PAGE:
House of Brigid 2009-10

House of Brigid 2009-10

24 September 2009

First Vigil Choir Rehearsal

Last night marked another Teach Bhríde milestone: we held our first meeting/rehearsal for the choir we're forming to sing at the 7:00pm Vigil Mass every Saturday. I have to admit, after cold-calling around 20 local singers recommended by our organist, leaving many voicemails, and hearing a fair few say, "Thanks but no thanks," I was a little nervous as to what we would be faced with when 8:30pm rolled around. It turns out I had no reason to be nervous. By 8:45 we had welcomed around half a dozen women, and two very brave guys: a secondary school student who had encouraged his dad to come along.

After introducing myself, Martha, and Chris, I explained a little about the background of the House of Brigid project, as well as what our goals were now that we were living in Wexford and working at Clonard. With that, we delved into the music--singing a few warm-ups, determining voice parts, and outlining the music for their first liturgy, which will be Saturday, October 3. I was amazed at how everyone just jumped right in to learning a hymn they had not yet encountered: Love Divine, All Loves Excelling. The hymn tune, called Hyfrydol, is one of my all-time favorites: simple, elegant, with lots of room for reharmonization, and I was delighted to hear everyone learn it so quickly, and to hear a very positive reaction to the new tune.

Within 10 minutes or so they were ready to move on to the evening's next selection, a piece familiar in the Irish Catholic Church as well as the American, especially within the community of the Notre Dame Folk Choir: Set Your Heart on the Higher Gifts. We had selected this piece primarily because its adaptation of the 1 Corinthians 13 text fits the marriage imagery of the Scriptures for that particular Sunday, but also because it is included in the Irish hymnal, In Caelo. As I explained to the choir, part of the difficulty with moving to a new country and beginning work as a liturgical musician is the fact that you really have very little sense of what music the congregation might already know. While this experience is as much about learning from our Irish hosts as it is imparting knowledge of new (or at least different) repertoire, it's great to discover what music we have in common with one another. By the evening's end, the choir had learned the SAB harmony to the refrain for Set Your Heart (we don't have any tenors quite yet!), and their sound was absolutely beautiful.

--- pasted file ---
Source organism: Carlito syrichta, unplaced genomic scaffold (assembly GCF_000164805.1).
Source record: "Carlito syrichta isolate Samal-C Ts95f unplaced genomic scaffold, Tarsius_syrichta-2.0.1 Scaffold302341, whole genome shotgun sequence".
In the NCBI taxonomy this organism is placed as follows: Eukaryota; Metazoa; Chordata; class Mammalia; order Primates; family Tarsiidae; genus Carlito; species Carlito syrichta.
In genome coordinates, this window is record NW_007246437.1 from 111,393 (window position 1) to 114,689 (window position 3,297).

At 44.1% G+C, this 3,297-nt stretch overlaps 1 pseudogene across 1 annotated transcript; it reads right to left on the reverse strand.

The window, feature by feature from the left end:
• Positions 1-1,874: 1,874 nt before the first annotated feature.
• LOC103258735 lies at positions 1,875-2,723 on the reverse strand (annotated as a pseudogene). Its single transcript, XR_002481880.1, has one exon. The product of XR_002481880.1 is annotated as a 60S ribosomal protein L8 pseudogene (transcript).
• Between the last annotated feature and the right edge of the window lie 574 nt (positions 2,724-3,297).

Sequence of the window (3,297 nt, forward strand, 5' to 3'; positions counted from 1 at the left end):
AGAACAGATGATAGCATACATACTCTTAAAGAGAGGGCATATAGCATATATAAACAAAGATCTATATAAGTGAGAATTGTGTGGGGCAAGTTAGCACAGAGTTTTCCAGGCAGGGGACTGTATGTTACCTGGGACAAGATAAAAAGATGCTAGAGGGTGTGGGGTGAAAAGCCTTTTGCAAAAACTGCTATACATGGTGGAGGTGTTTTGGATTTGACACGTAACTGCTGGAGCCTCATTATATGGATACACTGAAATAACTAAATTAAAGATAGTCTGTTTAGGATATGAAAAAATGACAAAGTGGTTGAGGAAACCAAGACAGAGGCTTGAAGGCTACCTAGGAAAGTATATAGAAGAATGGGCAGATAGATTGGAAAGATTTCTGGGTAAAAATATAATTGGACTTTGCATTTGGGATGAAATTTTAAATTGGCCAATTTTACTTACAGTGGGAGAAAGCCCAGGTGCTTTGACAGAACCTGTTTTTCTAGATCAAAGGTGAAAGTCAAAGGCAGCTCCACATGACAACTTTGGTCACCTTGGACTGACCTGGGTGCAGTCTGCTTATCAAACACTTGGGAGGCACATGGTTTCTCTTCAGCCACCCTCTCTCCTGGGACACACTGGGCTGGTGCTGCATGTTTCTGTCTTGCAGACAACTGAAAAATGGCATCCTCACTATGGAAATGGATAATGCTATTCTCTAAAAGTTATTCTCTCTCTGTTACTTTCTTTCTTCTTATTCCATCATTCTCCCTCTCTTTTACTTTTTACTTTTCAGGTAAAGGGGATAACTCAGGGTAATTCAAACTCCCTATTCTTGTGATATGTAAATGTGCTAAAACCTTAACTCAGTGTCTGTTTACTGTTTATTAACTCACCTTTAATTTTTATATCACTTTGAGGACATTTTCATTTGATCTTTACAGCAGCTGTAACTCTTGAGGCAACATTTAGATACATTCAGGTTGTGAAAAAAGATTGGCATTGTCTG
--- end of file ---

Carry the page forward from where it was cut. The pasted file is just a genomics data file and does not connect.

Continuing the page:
To cap the night off, we ended with a review of another piece common to both Ireland and the States due to its inclusion in In Caelo, a setting of the St. Patrick's Breastplate called Christ Be Near at Either Hand. Most of the choir members were already familiar with this piece, and were delighted to learn that it had been chosen as the recessional hymn for the choir's induction Mass.

After over a month of being in a country that seemed familiar yet still foreign, learning my way around the winding streets of Wexford town, remembering to look right first before crossing the street, and feeling with varying degrees of keenness the fact that I am not in Kansas anymore (no, it's not a cheesy movie reference--it's where I'm actually from), I felt at home in front of that choir last night. I felt comfortable being back in front of a group, leading warm-ups, giving pitches, playing through parts, offering direction on phrasing and breaths, and hearing it all begin to take shape as one part combined with another.

I may not be able to drive a stick shift on the wrong side of the car on the wrong side of the road, I may not be able to understand the different phrases and forms of expression, and I may not be able to dial an Irish phone number without being very confused, but I am able to stand in front of a group, teach music, and talk about the liturgy, because those two things are constant wherever I go. Wherever I have music, and more importantly, wherever I have the liturgy, that's home. And, as we all know, there's no place like home.

(Okay I couldn't resist that one.)

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